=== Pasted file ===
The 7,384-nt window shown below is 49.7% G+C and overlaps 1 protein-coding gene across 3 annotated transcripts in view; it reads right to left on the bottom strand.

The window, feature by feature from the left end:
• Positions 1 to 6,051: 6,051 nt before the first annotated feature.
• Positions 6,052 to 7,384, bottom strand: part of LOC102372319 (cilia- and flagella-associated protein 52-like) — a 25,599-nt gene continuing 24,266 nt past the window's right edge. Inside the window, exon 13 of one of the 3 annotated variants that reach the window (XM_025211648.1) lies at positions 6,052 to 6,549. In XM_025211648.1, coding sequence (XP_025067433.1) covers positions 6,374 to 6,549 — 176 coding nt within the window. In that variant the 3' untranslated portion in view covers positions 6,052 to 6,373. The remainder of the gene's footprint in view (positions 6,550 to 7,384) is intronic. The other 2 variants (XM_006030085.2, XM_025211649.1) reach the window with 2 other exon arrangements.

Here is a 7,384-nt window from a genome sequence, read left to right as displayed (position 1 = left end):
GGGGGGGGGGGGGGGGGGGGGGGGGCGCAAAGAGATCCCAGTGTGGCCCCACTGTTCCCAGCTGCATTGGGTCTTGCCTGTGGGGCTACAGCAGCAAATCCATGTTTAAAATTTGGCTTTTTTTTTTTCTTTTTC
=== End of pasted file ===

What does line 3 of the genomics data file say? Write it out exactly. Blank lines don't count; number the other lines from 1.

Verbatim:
• Positions 1 to 6,051: 6,051 nt before the first annotated feature.